Bubble Characterisation in Flotation Systems using Acoustic Monitoring

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Dissolved air flotation (DAF), used in drinking and waste water applications, has tremendous potential for resource extraction and waste management in mining, pulp, paper, food processing and biotechnology applications. Effective separation is dependent on the strong attachment of microbubbles to particles; however, interactions are difficult to quantify and simulate, thus DAF designs use empirical models which are not transferable to other industries and hinder innovation. Hence, this project will examine interactions between bubbles and particles in DAF systems for a range of configurations. This will be achieved via the development of novel in situ acoustic monitoring and state-of-the-art visualisation techniques. The knowledge gained from the project will equally be applicable to the mineral industry, the bedrock of the Australian economy.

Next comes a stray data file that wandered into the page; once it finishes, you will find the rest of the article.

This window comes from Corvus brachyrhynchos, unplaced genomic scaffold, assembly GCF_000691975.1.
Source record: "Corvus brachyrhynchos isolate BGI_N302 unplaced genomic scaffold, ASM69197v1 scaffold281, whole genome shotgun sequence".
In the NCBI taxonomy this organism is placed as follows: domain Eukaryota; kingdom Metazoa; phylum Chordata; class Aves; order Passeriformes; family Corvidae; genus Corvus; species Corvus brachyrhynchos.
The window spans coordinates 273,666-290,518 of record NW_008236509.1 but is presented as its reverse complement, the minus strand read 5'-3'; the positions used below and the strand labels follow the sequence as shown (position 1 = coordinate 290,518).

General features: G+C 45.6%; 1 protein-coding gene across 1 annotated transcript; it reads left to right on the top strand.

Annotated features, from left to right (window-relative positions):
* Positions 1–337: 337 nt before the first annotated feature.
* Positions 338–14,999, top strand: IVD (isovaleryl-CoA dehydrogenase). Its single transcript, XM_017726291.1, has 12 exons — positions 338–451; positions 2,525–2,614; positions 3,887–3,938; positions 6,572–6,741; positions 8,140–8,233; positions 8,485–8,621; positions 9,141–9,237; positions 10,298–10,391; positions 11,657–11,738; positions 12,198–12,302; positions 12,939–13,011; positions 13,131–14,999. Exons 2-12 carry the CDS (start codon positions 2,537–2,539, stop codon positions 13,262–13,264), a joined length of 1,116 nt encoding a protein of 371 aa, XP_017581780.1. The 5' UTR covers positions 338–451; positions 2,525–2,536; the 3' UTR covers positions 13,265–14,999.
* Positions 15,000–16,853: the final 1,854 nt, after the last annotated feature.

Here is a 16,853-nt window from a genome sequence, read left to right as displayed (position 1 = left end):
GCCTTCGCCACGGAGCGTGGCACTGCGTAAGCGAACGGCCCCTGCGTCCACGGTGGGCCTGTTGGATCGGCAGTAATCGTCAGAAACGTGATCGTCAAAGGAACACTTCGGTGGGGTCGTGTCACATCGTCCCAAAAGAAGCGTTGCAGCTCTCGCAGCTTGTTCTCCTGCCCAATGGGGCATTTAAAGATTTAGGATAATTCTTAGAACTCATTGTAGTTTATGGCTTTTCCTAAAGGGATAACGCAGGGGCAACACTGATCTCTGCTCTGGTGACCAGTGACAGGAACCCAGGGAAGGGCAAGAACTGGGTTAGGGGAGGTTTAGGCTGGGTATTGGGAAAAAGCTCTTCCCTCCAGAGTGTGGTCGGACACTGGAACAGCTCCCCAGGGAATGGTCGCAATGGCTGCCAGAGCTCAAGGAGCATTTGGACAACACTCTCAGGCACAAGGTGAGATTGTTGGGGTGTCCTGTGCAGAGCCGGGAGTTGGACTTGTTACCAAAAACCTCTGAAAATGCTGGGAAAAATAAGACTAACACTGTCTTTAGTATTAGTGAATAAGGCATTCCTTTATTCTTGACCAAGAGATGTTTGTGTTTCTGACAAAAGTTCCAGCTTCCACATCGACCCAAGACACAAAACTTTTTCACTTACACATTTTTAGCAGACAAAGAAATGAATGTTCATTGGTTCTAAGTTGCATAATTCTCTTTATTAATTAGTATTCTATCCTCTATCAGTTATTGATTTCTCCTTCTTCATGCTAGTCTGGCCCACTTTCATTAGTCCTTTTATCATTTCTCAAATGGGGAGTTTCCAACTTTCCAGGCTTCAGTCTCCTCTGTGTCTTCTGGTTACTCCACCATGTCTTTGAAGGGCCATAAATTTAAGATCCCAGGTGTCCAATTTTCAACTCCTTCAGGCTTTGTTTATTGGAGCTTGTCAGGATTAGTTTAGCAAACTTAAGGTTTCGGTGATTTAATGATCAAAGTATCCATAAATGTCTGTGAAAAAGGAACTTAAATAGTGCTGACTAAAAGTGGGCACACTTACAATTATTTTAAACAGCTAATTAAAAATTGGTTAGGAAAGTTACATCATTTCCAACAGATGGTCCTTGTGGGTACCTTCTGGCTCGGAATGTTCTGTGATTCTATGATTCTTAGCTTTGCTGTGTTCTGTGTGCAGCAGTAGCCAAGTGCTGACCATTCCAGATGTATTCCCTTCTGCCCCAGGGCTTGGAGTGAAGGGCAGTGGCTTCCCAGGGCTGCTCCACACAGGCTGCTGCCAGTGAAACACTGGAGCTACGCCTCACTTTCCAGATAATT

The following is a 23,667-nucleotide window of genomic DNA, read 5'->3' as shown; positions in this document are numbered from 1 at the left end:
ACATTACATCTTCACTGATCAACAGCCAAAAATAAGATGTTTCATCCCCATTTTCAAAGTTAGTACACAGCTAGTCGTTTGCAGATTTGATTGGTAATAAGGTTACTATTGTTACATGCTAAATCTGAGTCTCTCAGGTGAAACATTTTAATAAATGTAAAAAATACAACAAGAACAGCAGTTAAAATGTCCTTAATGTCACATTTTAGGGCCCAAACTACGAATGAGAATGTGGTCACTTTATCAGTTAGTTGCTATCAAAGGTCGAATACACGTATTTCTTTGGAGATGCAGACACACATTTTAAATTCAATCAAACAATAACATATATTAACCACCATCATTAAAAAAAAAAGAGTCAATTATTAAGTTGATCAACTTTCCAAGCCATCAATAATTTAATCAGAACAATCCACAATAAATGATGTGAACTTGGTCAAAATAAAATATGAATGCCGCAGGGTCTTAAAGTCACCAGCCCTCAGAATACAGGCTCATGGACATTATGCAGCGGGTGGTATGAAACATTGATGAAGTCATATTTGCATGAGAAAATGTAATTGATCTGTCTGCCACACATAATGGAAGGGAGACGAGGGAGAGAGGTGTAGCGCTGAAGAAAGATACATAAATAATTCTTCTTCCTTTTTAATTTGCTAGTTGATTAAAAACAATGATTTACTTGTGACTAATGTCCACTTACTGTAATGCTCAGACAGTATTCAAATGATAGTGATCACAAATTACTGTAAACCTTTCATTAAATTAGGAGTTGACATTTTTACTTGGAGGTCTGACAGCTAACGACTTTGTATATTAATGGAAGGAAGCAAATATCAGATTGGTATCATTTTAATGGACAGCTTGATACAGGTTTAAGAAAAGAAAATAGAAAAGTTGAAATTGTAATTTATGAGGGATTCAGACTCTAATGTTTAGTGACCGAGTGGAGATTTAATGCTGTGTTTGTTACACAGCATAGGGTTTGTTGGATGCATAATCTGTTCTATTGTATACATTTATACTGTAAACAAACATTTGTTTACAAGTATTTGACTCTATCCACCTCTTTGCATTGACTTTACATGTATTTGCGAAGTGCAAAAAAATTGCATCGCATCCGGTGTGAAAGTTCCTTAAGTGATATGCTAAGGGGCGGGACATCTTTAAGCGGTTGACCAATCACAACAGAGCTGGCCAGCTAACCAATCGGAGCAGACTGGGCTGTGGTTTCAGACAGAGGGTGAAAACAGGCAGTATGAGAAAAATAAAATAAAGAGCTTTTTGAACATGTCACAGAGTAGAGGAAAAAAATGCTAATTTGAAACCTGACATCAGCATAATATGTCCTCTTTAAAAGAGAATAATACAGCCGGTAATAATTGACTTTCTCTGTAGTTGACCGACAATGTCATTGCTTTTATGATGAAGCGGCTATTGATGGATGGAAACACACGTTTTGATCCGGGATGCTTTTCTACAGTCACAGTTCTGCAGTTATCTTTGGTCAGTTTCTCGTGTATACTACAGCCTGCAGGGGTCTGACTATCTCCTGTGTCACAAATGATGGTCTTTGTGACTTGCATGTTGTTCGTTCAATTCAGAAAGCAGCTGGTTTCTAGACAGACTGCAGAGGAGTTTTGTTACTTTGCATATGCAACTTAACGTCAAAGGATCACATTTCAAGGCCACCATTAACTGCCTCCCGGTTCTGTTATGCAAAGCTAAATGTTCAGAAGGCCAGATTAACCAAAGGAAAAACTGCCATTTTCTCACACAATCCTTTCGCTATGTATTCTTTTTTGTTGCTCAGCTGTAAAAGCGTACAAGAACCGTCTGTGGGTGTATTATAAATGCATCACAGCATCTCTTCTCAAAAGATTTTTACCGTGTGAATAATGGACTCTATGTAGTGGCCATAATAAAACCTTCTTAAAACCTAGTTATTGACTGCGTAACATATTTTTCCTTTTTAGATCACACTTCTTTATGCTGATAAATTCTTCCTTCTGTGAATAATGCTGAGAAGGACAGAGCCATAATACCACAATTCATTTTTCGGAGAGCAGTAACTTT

The HDR student must be graduates in Engineering or Physics and should be particularly interested in the measurement  of individual bubble properties using acoustic techniques.  They will have a strong academic background and ideally have experience and a desire to work in an  experimental setting.  Experience in water and waste water treatment, mineral flotation and/or the use of acoustic methods is desirable, as well as an understanding and experience in practical and industrial applications in  the water or resource industries.

Supervisory team

Chemical Engineering

Mechanical and Manufacturing Engineering

Mining Engineering